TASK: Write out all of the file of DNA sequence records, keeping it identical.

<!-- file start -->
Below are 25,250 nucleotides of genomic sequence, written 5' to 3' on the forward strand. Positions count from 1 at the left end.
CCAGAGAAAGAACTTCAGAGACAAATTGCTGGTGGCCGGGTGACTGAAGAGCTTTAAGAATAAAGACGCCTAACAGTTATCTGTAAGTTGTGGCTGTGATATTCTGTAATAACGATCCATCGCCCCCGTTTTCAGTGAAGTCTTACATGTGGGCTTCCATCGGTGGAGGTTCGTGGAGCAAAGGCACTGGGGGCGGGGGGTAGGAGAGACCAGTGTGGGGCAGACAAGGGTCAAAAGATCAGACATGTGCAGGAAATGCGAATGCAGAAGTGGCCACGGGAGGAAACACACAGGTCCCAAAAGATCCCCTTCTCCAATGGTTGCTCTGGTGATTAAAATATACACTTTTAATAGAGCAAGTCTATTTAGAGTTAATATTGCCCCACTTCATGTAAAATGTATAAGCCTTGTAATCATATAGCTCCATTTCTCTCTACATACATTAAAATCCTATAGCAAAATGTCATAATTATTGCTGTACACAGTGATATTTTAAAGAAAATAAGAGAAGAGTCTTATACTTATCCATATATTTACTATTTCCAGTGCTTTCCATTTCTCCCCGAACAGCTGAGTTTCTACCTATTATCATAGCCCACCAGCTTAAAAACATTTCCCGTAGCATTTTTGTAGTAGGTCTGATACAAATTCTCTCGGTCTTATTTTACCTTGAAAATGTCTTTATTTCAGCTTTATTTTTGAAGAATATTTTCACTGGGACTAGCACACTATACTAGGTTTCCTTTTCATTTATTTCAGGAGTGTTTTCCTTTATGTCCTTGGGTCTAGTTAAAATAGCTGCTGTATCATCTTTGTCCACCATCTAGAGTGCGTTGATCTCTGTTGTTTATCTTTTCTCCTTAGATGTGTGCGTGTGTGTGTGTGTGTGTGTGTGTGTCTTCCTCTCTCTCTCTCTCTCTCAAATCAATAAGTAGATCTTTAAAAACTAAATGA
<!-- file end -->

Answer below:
Below are 25,250 nucleotides of genomic sequence, written 5' to 3' on the forward strand. Positions count from 1 at the left end.
CCAGAGAAAGAACTTCAGAGACAAATTGCTGGTGGCCGGGTGACTGAAGAGCTTTAAGAATAAAGACGCCTAACAGTTATCTGTAAGTTGTGGCTGTGATATTCTGTAATAACGATCCATCGCCCCCGTTTTCAGTGAAGTCTTACATGTGGGCTTCCATCGGTGGAGGTTCGTGGAGCAAAGGCACTGGGGGCGGGGGGTAGGAGAGACCAGTGTGGGGCAGACAAGGGTCAAAAGATCAGACATGTGCAGGAAATGCGAATGCAGAAGTGGCCACGGGAGGAAACACACAGGTCCCAAAAGATCCCCTTCTCCAATGGTTGCTCTGGTGATTAAAATATACACTTTTAATAGAGCAAGTCTATTTAGAGTTAATATTGCCCCACTTCATGTAAAATGTATAAGCCTTGTAATCATATAGCTCCATTTCTCTCTACATACATTAAAATCCTATAGCAAAATGTCATAATTATTGCTGTACACAGTGATATTTTAAAGAAAATAAGAGAAGAGTCTTATACTTATCCATATATTTACTATTTCCAGTGCTTTCCATTTCTCCCCGAACAGCTGAGTTTCTACCTATTATCATAGCCCACCAGCTTAAAAACATTTCCCGTAGCATTTTTGTAGTAGGTCTGATACAAATTCTCTCGGTCTTATTTTACCTTGAAAATGTCTTTATTTCAGCTTTATTTTTGAAGAATATTTTCACTGGGACTAGCACACTATACTAGGTTTCCTTTTCATTTATTTCAGGAGTGTTTTCCTTTATGTCCTTGGGTCTAGTTAAAATAGCTGCTGTATCATCTTTGTCCACCATCTAGAGTGCGTTGATCTCTGTTGTTTATCTTTTCTCCTTAGATGTGTGCGTGTGTGTGTGTGTGTGTGTGTGTGTCTTCCTCTCTCTCTCTCTCTCTCAAATCAATAAGTAGATCTTTAAAAACTAAATGA